I visited my first ITF tournament yesterday: the new Prince George’s County International Hard Court Championship in College Park, Maryland. Covering the ITF is another important stamp in my tennis blogger passport. “P.G. Hardcourts” is a Grade II event and it was my first opportunity to witness the “Mama Drama” that attends such events. The action was intense and frightening at times, and I’m naturally talking about what I saw from a parent, a coach and an absent-minded caller of balls and strikes. Luckily, there was a responsible adult there: ITF Referee Steve Reitman.
Now, a robbery in Prince George’s County is not all that rare, but the robbery I witnessed yesterday occurred on Court 18 and was pretty brazen. It involved the lone official of the duel between Marika Akkerman of Toronto and #1 seed Ching-Wen Hsu of Taiwan. The Chair seemed to have his eyes on everything but his match. I saw him watching other matches, watching the faces of the people he chatted up during the match, and I saw him checking out the sky a few times. Mind you, there were no storm clouds brewing overhead.
But there was a storm brewing inside the coach of Marika Akkerman and to a lesser extent, her father, who were both nearly ejected. Every few minutes, a player would complain, “Didn’t you see that?” It was usually Akkerman, but to be fair, Hsu gave up on a few balls expecting them to be declared long. Akkerman’s coach started riding the official after a while.
Then, the ITF boss showed up and suggested that Coach pipe down, since he was talking trash about a man who could eject him from the match. He protested again to the ITF’s Reitman, and was told that if he said another word, he was outta there. Then, coach refused to answer Reitman on whether or not he was Akkerman’s coach upon multiple requests. You remember the game. When your parent or teacher told you to be quiet one minute and then asked you a question the next. You enjoyed their inconsistent commands, turned it against them and said nothing when they wanted to hear from you.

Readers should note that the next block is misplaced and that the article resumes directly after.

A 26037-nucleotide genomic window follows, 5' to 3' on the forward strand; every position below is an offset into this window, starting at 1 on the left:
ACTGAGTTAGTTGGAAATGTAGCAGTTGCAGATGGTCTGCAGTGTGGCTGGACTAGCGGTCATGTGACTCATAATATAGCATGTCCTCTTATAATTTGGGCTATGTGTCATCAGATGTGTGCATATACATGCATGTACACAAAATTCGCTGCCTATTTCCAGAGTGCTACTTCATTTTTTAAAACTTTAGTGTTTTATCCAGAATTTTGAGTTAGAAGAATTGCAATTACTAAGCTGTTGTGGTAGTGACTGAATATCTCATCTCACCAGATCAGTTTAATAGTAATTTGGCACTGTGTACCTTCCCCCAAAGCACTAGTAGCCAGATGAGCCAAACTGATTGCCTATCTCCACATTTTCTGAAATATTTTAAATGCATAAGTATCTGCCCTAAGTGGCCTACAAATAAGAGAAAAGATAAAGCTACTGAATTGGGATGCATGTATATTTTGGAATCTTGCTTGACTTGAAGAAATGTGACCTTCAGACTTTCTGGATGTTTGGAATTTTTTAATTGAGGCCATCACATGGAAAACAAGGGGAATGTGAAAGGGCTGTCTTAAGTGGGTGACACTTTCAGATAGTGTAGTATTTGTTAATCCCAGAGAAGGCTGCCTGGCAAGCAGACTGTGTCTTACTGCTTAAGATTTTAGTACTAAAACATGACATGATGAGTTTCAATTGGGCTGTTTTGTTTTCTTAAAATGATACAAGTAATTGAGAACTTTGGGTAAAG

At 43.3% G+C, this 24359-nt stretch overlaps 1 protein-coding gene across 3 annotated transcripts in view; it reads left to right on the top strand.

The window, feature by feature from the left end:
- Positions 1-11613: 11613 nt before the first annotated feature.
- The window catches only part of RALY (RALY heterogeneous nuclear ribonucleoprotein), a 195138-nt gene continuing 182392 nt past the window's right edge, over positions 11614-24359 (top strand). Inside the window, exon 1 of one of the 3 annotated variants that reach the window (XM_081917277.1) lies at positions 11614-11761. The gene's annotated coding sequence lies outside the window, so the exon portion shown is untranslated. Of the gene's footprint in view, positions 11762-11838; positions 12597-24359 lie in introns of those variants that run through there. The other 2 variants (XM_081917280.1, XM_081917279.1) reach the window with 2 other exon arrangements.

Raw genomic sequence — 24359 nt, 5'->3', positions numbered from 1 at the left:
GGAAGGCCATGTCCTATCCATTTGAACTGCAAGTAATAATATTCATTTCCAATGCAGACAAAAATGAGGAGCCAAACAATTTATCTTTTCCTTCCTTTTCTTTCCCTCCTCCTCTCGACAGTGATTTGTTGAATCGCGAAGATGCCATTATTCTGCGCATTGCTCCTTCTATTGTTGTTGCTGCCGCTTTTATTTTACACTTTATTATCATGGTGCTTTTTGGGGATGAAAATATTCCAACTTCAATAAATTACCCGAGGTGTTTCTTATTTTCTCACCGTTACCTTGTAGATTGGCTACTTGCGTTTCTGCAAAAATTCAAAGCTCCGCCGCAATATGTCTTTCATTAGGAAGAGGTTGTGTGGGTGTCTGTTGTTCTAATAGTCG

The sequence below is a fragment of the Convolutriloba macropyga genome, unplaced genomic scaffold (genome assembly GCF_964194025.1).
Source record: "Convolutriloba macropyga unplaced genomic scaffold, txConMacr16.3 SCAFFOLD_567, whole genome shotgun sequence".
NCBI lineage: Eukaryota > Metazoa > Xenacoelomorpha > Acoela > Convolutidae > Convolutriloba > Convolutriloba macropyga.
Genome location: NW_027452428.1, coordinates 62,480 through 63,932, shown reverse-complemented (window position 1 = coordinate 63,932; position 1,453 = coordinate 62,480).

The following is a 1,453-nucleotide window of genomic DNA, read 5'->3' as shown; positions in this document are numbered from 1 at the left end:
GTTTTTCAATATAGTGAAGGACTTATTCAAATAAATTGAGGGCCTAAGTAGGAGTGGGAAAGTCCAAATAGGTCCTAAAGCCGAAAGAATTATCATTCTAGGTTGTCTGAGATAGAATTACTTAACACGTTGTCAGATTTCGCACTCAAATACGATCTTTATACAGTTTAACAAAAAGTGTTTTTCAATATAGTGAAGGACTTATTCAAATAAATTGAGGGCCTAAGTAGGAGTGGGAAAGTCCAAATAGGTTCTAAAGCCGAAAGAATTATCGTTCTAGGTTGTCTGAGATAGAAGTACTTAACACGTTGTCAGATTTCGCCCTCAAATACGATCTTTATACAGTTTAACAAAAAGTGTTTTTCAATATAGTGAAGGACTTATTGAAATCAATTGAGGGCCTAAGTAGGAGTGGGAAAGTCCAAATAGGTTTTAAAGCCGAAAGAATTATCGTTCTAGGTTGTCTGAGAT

Long story short: The ITF’s Reitman said, “I don’t know who you think you are, but I didn’t come to hear all your nonsense. If you say another word, that’s it”. He then camped out behind the coach and Akkerman’s dad for the rest of the match, just waiting for testosterone to play itself out to a nasty end. Mind you, the Chair was still not paying full attention to the match and it was 4-3 Akkerman in the third. I forgot to mention something. I keep calling him the Chair, but he had no chair. If it matters.
I felt sorry for Akkerman. It was bad enough that all those long balls by Hsu weren’t being called out, but now she had the pressure of worrying whether her ride home was about to get tossed. At a tournament like this one, players can hear everything that goes on off the court. She heard every single word of the protracted exchanges. Her nerves got the better of her, and the #1 seed took the third set 7-5.
Not surprisingly, Akkerman went out of her way to avoid a handshake with the Chair. The Chair didn’t even go in her general direction to shake hers, either. As she left the court, her dad tried to gently grab her by the arm to speak to her, but she jerked away from him with a big swing of her racquet bag and ran like wildfire to the locker room. I am not certain who she was mad at, but she had every right to be with the Chair and with the Coach for compounding the trouble.
As for me, I’m hooked. This is entertainment at its finest. And the tennis was pretty good, too.
[UPDATE 8/27/12: I’ve been told that roving umpires do not usually shake hands with players at these events. However, Hsu and her father made sure to shake with the ump after this one. This was also the first ITF match I watched. The rest weren’t nearly as dramatic in off-court antics.]